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This Month in Anesthesiology  |   December 2008
This Month in Anesthesiology
Article Information
This Month in Anesthesiology
This Month in Anesthesiology   |   December 2008
This Month in Anesthesiology
Anesthesiology 12 2008, Vol.109, A9. doi:10.1097/01.anes.0000341664.58206.83
Anesthesiology 12 2008, Vol.109, A9. doi:10.1097/01.anes.0000341664.58206.83
Blood Transfusion Promotes Cancer Progression in Rats 989
Mechanisms underlying the alleged cancer-promoting effects of blood transfusion are unknown, including the involvement of donors' leukocytes, erythrocytes, and soluble factors. Two tumor models were used in rats to study the impact of blood transfusion on the host ability to clear circulating cancer cells and host survival rates. The potential deleterious characteristics of the transfusion were also studied. Blood transfusion, in conjunction with blood storage time, was found to be an independent and significant risk factor for cancer progression, and aged erythrocytes mediated the effects. In rats, transfusion of fresh blood is less harmful than transfusion of stored blood. These results have implications for cancer patients receiving erythrocyte transfusions. See the accompanying Editorial View on  page 951 
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γ-Aminobutyric Acid–mediated Neurotransmission in the Pontine Reticular Formation Modulates Isoflurane Anesthesia 978
This study examined the effect of isoflurane on γ-aminobutyric acid (GABA) levels in pontine reticular formation and the effect of drugs that increase or decrease GABA levels in the pontine reticular formation in experimental animals. Compared with wakefulness, GABA levels were significantly decreased by isoflurane. Nipecotic acid increased GABA levels and increased isoflurane induction time, whereas 3-mercaptopropionic acid decreased GABA levels and decreased isoflurane induction time. These results indicate that decreasing rather than increasing pontine reticular formation GABA levels is one mechanism by which isoflurane causes loss of consciousness and altered cortical excitability. See the accompanying Editorial View on  page 948 
How Much Does Pharmacologic Prophylaxis Reduce Postoperative Vomiting in Children? 1023
Using a new risk scale developed for children, the effect size was calculated for treatments recommended for the pediatric population in the new Guidelines for the Management of Postoperative Nausea and Vomiting. Six single-drug therapies and five combination treatments were analyzed for risk reduction. With single-agent therapy using the 5-hydroxytryptamine receptor antagonists or dexamethasone, a 50–60% relative risk reduction is expected. Droperidol offers only a 40% decrease. With the combinations of a 5-hydroxytryptamine receptor antagonist and dexamethasone, a relative risk reduction in vomiting of about 80% is expected.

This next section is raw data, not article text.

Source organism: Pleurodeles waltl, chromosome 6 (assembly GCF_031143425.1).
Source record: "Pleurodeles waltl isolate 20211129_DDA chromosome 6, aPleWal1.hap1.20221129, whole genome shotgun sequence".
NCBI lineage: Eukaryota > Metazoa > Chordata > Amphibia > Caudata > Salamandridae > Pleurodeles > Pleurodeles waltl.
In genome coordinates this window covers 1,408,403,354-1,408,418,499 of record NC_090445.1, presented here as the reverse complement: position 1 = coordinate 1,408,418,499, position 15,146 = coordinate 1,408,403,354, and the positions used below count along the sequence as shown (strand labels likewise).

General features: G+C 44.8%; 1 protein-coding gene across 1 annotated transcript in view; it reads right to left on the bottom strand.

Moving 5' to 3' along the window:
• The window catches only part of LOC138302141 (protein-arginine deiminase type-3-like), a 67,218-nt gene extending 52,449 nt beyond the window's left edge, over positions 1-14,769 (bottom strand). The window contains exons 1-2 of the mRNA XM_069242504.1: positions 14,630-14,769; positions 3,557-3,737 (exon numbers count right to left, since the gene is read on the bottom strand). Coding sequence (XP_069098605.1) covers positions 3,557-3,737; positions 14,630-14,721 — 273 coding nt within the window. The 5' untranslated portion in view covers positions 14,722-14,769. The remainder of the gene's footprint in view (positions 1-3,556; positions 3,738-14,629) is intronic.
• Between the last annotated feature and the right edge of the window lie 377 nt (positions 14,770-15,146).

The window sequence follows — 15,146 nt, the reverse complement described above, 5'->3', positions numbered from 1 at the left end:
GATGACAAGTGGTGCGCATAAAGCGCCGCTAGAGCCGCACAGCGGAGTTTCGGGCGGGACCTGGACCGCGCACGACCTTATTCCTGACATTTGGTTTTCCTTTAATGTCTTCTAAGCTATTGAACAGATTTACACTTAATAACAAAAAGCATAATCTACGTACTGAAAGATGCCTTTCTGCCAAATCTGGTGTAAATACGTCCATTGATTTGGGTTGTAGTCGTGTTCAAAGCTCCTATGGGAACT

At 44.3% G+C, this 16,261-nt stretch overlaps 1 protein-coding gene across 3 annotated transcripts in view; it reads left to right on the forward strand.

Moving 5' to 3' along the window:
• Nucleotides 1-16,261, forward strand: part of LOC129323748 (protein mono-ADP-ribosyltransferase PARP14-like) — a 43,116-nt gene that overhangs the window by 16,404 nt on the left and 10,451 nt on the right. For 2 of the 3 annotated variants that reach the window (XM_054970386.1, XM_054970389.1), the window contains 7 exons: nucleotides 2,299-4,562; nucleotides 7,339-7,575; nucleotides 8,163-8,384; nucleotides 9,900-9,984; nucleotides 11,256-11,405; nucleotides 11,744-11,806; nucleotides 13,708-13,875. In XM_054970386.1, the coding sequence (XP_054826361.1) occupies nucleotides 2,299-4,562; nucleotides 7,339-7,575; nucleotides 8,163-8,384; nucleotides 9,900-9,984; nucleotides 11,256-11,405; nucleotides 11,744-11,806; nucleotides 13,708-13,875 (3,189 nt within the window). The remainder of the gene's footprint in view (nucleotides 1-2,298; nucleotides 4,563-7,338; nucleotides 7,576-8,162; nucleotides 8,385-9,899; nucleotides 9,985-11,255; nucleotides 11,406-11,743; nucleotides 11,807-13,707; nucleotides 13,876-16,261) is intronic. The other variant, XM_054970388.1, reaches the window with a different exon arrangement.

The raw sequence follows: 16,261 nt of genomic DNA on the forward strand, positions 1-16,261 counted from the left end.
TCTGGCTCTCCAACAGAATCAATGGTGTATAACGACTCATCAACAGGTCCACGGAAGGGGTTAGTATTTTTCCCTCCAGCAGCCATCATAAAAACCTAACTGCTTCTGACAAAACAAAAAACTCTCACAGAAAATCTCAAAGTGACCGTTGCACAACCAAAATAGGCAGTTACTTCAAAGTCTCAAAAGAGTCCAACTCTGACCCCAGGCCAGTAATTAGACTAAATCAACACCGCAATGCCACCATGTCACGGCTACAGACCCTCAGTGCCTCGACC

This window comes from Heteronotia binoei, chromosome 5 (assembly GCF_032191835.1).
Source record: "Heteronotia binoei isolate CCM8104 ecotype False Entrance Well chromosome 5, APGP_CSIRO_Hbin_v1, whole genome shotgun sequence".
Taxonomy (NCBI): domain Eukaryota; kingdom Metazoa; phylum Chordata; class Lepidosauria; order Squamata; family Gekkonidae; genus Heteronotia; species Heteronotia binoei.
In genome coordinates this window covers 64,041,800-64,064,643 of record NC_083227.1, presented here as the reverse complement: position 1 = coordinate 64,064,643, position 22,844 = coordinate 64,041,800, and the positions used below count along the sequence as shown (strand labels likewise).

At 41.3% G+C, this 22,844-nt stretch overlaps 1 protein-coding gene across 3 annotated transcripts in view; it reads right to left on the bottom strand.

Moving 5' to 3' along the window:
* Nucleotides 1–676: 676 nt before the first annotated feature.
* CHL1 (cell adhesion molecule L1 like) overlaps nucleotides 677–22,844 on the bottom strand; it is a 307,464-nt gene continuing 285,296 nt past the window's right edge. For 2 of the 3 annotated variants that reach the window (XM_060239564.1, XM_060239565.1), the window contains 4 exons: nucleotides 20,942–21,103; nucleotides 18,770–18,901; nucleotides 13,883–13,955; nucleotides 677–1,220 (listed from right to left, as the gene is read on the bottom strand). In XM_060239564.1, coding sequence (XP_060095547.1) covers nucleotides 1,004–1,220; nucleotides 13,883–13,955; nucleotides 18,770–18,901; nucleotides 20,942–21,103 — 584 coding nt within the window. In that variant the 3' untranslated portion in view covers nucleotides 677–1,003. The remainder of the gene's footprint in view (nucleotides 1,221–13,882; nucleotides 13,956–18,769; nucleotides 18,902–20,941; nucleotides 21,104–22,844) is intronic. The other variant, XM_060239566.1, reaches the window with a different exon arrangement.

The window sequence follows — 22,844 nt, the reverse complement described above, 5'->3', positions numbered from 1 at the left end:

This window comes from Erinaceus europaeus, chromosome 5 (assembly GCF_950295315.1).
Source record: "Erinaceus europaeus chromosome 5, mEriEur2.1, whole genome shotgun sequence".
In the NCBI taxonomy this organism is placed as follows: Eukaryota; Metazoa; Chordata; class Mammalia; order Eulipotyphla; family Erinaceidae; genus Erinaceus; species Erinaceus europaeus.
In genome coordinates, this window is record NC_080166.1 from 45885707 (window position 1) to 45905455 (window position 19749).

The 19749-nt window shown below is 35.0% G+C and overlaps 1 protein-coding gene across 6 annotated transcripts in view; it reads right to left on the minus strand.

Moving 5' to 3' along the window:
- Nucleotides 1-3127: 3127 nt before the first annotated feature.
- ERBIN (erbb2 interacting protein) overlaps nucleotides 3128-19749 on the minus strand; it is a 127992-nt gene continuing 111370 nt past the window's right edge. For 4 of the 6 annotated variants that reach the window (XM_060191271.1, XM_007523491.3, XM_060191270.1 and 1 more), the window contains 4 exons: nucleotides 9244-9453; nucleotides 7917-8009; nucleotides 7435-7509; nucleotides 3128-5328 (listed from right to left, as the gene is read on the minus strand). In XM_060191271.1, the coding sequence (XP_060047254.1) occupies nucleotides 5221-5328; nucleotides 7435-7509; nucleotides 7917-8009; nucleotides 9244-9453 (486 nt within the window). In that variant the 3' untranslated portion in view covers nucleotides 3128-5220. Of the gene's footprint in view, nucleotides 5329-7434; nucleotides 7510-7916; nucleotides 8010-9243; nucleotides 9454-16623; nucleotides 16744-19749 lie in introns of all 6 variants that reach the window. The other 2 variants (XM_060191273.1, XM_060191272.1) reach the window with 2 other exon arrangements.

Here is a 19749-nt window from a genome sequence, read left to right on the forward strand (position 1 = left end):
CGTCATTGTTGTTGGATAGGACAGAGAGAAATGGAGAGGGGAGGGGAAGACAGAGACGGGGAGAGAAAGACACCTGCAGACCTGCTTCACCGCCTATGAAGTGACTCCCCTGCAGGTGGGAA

Involvement of β3-Adrenoceptor in Altered β-Adrenergic Response in Senescent Heart 1045
In the senescent heart, β-adrenergic responsiveness is altered in parallel with β1- and β2-adrenoceptor down-regulation. This study tested the hypothesis that the β3-adrenoceptor plays a role in β-adrenergic receptor dysfunction in the senescent heart. β-adrenergic responses were investigated in vivo  using echocardiography and in vitro  using isolated left ventricular papillary muscle in young adult and senescent rats. An impaired positive inotropic effect in parallel with β3-adrenoceptor up-regulation was confirmed in senescent hearts both in vivo  and in vitro  . In the senescent group, the positive inotropic effect of β-adrenergic agonists was partially restored by nitric oxide synthase inhibitors. This was not the case in the young adult group. These results indicate β3-adrenoceptor overexpression plays a role in the altered β-adrenergic response in senescent cardiomyopathy via  the induction of nitric oxide. See the accompanying Editorial View on  page 956 
Effects of Supervision by Attending Anesthesiologists on Complications of Emergency Tracheal Intubation 973
Supervision of anesthesia residents by an attending anesthesiologist is associated with a decreased incidence of complications during emergent intubations outside the operating room. See the accompanying Editorial View on  page 945 
Fiberoptic Oral Intubation: The Effect of Model Fidelity on Training for Transfer to Patient Care 1007
Training for fiberoptic orotracheal intubation using a high-fidelity simulator was not different than training with a low-fidelity simulator.
Desmopressin Reduces Transfusion Needs after Surgery: A Meta-analysis of Randomized Clinical Trials 1063
Desmopressin is associated with a significant reduction in transfusion of blood products.
Sympathetic Nervous System: Evaluation and Importance for Clinical General Anesthesia (Review Article) 1113
This review evaluates different methods for determination of sympathetic nervous system activity and describes its role in human neurohumoral circulatory control. The effects of general anesthesia on sympathetic nervous system activity and their relevance for clinical anesthesia are discussed.
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